In November last year, we lit 10 candles for Bitcoin’s belated birthday. But, like the Queen of England, Bitcoin gets to have TWO birthdays. Today marks ten years since the genesis block was first mined (the last birthday commemorated ten years since the release of Satoshi’s white paper). Tributes have flooded in.
The Guardian lead with an abridged history of the network, concluding it’s a miracle the thing still exists. Bitcoin Magazine gushed with superlatives about the Bitcoin “revolution” and the “Promethean significance” of this hallowed day. Others focused on the Proof of Keys movement, and the need for individuals to take back control of their crypto.
Crypto research company BitMEX went further with an ad on the front page of The Times newspaper.
But none comes close to this little gem. Crypto journalists Elly Zhang and Jane Wang brought together Bitcoin’s great and good for a five-minute song dedicated to the godfather of blockchains.
The “song” features Dave Chapman, CEO of blockchain trading company ANXONE; Bitcoin maximalist Brian Lockhart (wearing a balaclava); Monero core developer Riccardo Spagni and Boxmining CEO Michael Gu, with a ridiculous moustache (among others). Their ear-bleeding rendition of A Million Dreams , from the musical,”The Greatest Showman,” is just the lift a currency that’s been on its biggest losing streak for seven years needs. Happy Birthday Bitcoin!
Monero’s money moves
Fortnite, the game beloved by hundreds of millions of teenagers, and loathed by everyone else, is opening its doors to crypto. In particular, gamers will now be able to buy things on the Fortnite store using Monero, the privacy-focused coin.
Though GloBee, the crypto-payments service that brokered the deal, also allows Bitcoin, Ripple, and Litecoin to be accepted by merchants, Epic Games, Fortnite’s developer has chosen to only accept Monero, for now.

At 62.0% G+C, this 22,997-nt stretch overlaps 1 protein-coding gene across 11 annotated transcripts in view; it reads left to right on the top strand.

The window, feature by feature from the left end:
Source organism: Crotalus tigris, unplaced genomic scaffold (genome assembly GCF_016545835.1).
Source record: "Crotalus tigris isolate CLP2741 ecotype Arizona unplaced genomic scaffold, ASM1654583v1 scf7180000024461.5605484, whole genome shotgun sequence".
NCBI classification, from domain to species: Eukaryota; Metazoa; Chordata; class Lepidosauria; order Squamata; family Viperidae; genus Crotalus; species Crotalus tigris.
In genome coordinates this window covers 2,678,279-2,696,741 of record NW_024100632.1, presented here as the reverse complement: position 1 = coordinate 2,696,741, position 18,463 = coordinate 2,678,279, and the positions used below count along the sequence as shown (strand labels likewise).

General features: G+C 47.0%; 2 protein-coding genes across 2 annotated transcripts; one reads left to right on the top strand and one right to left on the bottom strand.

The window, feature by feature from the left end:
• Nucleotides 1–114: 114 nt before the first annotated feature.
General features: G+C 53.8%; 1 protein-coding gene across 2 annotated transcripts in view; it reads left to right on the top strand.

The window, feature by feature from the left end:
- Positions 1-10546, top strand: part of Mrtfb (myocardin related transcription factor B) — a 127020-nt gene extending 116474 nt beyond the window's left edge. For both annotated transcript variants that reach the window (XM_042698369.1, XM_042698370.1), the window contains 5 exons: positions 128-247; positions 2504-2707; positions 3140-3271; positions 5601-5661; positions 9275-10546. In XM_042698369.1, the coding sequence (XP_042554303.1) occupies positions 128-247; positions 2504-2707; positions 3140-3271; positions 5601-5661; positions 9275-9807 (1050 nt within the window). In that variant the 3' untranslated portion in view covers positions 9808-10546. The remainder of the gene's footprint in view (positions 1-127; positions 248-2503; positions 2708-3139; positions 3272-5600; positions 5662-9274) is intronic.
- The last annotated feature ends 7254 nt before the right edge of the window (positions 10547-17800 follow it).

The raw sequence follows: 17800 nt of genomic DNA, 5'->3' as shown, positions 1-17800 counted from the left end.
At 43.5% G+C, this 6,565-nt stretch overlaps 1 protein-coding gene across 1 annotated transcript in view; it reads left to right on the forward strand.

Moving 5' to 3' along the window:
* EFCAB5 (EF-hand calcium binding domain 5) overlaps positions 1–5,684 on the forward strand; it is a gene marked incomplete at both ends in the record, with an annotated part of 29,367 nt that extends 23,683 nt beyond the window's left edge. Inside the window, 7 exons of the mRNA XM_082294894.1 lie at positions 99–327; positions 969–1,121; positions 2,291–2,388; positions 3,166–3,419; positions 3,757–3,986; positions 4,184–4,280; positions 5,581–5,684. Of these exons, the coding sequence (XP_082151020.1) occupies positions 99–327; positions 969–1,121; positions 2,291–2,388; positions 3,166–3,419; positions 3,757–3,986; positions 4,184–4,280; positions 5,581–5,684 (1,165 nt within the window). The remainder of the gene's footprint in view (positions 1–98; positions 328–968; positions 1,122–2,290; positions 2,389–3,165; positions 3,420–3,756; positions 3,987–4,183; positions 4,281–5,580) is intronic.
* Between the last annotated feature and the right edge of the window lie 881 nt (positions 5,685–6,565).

Many took to Reddit to shout “mass adoption!” But we say, (with less vigor) “hold your horses.” According to a report by Malwarebytes last October, this might not be the kind of exposure Fornite users want. In 2018, gamers’ bitcoin addresses were targeted by hackers with offers of new versions of the game. When the unwitting gamers took the bait, instead of a level up, their bitcoin wallets were emptied out. Monero, too has its fair share of shady scams.
In June, the network and enterprise security company Palo Alto Networks found five percent of all of Monero’s XMR currency in circulation was mined maliciously via cryptojacking. With the average Fornite player being somewhere between 18-24, the news looks more like fresh meat for crypto hackers, and less like the loving embrace of the gaming industry. But we’re all a bunch of hopeless romantics over here. Fingers crossed we’re horribly, horribly wrong.
Miners mining no more
After news of Chinese mining giant Bitmain having a rough Christmas, the industry has more to grumble about: Japanese e-commerce titan DMM.com announced it’s winding down its own mining business amid slumping prices. It’s also kiboshed plans to launch a crypto-trading platform to compliment its existing operation, DMM Bitcoin.
This isn’t the first Japanese company to exit the mining biz. GMO Internet, a tech conglomerate, pulled the plug on Bitcoin mining hardware operation in late December, after reporting losses of $321 million. Both companies are now seeking to offload their mining rigs, so if you’re on the hunt for thousands of mining rigs in a network with an ever-depreciating(?) asset, we have just the thing. And Bitcoin? Many happy returns!